Saturday, February 28, 2015

Let's Get Scientifical #21: Love--The Sensible Choice or the Passionate Choice?

Welcome to Unwritten's February blog event! Of course, this is the month of love, so I wanted to celebrate that theme as I've done in year's past. But this year, I've decided to add a scientific spin to it. All month long, talented authors from several genres will write about some aspect of love from their books as it relates to science. It could be social, psychological, biological, or anything in between. Our blog event is sponsored by "HMC by Kate", a fabulous independent jewelry crafter. Kate's giving away one of her very beautiful necklaces that I think fits our theme perfectly. She's also offering everyone who stops in a 10% discount on any item from her Etsy store. Be sure to enter the giveaway at the end of this post and check out her lovely offerings! Without further ado, please welcome our guest author:

Love: The Sensible or Passionate Choice?

by MJ Post

Old MJ says:   In romantic stories, we know who gets picked, right? The true love, the one that makes the heart beat faster, the soul-mate. But is that realistic? Does passion make us pick?

First of all, we don't always want what we think we want.  Writes blogger Pamela Haag:   "a new research study finds that while we think we know what we want, we don’t. Researchers found that when looking at written profiles, participants expressed more interest in candidates who fit their 'ideals.' But in live interaction, the ideals were no longer correlated with romantic interest."

Dating services let customers make sure they only meet people who fit preselected criteria. These criteria tend to be sensible (similar age and education, wealth, preferred look).  But the study implies that when the screening's done and we move on to meeting in person, the sparks don’t fly. Why not?

Psychology Today blogger Dr. Alex Lickerman:   "As with everything else, our conscious minds play second fiddle to our unconscious desires…. [W]e may think we know what we want in a mate, but the real qualities we find attractive—the real reasons for the choice we ultimately make—are often quite different from what we tell ourselves they are."

A marketing expert, Gad Saad, tells us about this. There are different ways that we weigh the characteristics of a person.  If a possible mate is being judged by some combination of looks, personality, and status, then how these get balanced in our minds determines whether someone becomes a mate. You could use what Saad calls the Weighted Additive Rule, in which one criterion is multiplied in importance. After you magnify that trait, someone becomes acceptable who might have been refused if all qualities were weighted equally. This explains  why dumb, good-looking women get smart men -- in such cases, looks are those men's top priority.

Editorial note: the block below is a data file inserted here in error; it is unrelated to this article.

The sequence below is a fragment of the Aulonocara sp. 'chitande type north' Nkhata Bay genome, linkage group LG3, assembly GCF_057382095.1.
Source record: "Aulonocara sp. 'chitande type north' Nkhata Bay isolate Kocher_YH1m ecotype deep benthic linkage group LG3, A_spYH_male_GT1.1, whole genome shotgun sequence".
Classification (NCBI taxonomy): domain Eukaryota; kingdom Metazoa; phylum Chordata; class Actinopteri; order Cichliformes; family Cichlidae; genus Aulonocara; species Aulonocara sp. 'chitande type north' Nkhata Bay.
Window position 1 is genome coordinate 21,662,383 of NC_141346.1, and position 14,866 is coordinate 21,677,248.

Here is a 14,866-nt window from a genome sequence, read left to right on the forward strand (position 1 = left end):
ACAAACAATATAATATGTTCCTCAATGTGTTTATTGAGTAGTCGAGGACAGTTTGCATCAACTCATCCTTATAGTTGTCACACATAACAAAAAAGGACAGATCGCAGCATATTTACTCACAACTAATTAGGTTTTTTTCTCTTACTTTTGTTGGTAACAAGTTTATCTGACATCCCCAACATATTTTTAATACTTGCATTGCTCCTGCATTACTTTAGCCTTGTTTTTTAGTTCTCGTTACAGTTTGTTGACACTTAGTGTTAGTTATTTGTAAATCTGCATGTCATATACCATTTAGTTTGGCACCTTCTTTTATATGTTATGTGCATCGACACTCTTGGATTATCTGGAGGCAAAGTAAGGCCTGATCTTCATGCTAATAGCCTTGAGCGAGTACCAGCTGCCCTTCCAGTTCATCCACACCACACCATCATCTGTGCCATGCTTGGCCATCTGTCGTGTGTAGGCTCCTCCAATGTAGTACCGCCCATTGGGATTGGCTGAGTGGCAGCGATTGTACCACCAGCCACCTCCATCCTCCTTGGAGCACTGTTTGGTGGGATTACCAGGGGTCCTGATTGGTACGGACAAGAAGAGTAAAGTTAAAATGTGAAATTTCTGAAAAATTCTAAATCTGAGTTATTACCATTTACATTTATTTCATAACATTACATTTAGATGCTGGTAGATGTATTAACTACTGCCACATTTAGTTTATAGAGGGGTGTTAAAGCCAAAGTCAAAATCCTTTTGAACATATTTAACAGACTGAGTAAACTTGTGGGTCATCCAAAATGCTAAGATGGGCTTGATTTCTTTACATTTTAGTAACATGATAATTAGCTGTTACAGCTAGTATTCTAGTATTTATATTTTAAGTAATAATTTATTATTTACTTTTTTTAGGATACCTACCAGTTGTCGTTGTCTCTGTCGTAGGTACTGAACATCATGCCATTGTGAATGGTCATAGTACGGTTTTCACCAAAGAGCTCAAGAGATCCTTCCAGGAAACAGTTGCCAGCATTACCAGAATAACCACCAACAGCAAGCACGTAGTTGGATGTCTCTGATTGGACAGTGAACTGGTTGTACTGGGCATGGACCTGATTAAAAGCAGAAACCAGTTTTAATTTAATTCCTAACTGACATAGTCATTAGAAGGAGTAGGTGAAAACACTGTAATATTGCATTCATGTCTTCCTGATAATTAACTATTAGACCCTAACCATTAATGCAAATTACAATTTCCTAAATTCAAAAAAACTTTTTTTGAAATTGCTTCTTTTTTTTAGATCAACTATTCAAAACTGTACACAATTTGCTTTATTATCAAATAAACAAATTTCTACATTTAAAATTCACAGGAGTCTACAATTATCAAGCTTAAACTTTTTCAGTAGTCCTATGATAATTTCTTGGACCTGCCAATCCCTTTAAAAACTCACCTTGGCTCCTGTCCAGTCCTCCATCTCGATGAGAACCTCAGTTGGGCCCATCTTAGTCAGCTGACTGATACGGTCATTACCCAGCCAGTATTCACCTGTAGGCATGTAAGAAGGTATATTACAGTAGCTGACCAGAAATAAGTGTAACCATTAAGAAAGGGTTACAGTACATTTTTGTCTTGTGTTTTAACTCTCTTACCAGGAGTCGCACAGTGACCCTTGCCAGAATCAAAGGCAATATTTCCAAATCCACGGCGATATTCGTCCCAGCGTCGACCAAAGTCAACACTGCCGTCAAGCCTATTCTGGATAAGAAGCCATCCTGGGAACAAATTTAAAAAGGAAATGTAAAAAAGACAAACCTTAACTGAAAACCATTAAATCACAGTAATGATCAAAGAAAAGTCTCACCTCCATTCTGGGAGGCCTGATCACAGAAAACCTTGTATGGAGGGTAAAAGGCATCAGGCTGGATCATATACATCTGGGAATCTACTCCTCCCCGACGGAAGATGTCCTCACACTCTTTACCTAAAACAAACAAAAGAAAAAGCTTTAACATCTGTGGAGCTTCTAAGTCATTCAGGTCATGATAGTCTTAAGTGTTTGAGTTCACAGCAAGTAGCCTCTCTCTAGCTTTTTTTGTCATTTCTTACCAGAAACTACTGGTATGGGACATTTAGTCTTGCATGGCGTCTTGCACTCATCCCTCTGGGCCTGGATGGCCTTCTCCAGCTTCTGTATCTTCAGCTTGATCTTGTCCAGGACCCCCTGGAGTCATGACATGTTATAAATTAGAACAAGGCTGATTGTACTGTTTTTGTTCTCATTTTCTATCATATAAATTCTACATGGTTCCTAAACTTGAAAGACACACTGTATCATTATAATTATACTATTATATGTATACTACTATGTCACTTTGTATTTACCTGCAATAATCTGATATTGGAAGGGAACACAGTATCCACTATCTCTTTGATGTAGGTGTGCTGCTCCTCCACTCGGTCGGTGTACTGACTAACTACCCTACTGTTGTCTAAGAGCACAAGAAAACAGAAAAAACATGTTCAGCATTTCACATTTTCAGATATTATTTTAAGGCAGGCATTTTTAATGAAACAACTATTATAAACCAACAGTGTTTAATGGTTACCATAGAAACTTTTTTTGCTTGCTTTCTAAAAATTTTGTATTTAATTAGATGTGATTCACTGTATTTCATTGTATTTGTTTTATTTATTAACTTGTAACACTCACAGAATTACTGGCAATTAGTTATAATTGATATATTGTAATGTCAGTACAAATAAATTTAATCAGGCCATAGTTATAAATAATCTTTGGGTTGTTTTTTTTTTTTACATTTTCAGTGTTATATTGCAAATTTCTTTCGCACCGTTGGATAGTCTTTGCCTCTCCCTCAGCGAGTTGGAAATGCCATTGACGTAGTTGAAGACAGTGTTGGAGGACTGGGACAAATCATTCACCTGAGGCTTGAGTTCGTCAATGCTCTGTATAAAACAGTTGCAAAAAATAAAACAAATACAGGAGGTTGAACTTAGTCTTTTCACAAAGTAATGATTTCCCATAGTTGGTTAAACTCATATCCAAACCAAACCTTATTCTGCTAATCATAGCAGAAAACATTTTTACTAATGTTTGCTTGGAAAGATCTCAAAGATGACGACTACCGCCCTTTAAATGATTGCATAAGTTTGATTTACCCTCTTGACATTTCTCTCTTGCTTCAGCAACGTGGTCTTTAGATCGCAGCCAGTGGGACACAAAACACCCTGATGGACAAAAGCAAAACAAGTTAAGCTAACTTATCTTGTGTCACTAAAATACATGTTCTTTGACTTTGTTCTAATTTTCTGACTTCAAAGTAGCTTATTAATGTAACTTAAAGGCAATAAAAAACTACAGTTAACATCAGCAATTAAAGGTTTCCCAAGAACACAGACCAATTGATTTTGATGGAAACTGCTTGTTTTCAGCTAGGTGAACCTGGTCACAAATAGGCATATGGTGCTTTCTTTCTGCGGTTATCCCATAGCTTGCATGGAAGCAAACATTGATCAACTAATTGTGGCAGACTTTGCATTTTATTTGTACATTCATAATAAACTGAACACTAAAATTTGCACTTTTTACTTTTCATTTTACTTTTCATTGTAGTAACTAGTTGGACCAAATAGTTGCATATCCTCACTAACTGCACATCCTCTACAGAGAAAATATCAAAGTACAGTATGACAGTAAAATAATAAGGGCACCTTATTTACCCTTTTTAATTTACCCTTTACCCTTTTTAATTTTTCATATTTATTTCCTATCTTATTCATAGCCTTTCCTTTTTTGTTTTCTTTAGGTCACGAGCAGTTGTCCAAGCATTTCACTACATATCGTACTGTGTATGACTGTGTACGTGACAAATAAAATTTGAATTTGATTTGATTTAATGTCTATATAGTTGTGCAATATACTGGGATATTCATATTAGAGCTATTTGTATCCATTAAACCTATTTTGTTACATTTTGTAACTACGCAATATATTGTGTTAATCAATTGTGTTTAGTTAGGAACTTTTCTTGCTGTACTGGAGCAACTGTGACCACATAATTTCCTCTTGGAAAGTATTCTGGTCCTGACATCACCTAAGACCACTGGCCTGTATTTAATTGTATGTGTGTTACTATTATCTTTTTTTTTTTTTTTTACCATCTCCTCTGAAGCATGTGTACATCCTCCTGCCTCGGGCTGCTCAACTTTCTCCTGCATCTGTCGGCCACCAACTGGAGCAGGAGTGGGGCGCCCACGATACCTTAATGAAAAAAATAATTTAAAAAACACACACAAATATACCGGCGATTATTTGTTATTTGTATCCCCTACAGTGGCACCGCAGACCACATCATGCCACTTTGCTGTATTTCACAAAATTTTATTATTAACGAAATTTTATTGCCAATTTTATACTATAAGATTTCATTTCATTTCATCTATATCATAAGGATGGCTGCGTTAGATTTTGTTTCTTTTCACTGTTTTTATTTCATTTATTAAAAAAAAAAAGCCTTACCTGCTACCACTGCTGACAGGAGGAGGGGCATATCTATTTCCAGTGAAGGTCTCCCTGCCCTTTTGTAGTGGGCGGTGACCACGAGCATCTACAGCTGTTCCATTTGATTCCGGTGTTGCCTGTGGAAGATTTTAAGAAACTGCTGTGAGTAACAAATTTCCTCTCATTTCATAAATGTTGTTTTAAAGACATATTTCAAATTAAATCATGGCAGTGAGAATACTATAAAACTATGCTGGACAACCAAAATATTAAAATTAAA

Saad also defines other methods of selection, including Lexicographic Rule:   "I'm seeking someone who's good in a particular category, so when I find that quality to the degree I want, the person is a potential mate, period." Want someone rich, hot, or funny -- if person X meets that description, you may fall in love.

Back to the question of whether choices are made because of passion or good sense:   the categories are a little more complicated than two. Good sense usually means pairing with someone of higher status than you,  someone with similar education and background, someone you can get along with. Passion has to do with just feeling someone is right for you so strongly that you will blow past obstacles and objections to be with that person. Based on my life experience, I think choices are made both ways, and the odds for happiness are comparable whether you are passionate or sensible. What matters the most is how maturely you both handle the relationship once you are in it -- but that's a different article!!

Bio: MJ Post debuts as a romance author with "Chances Are." Educated in creative writing in Southern universities, MJ has ties to Florida and North Carolina but currently resides in New York City and works in education. MJ is married and grew up in the 1970's and 1980's.
      MJ's interests include relationships, social media, and comic books. Ask her about any and all of them!

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1 comment:

  1. I believe in the old adage opposites attract. My hubby and I have a few important things in common but would never be matched up on one of those online sites.


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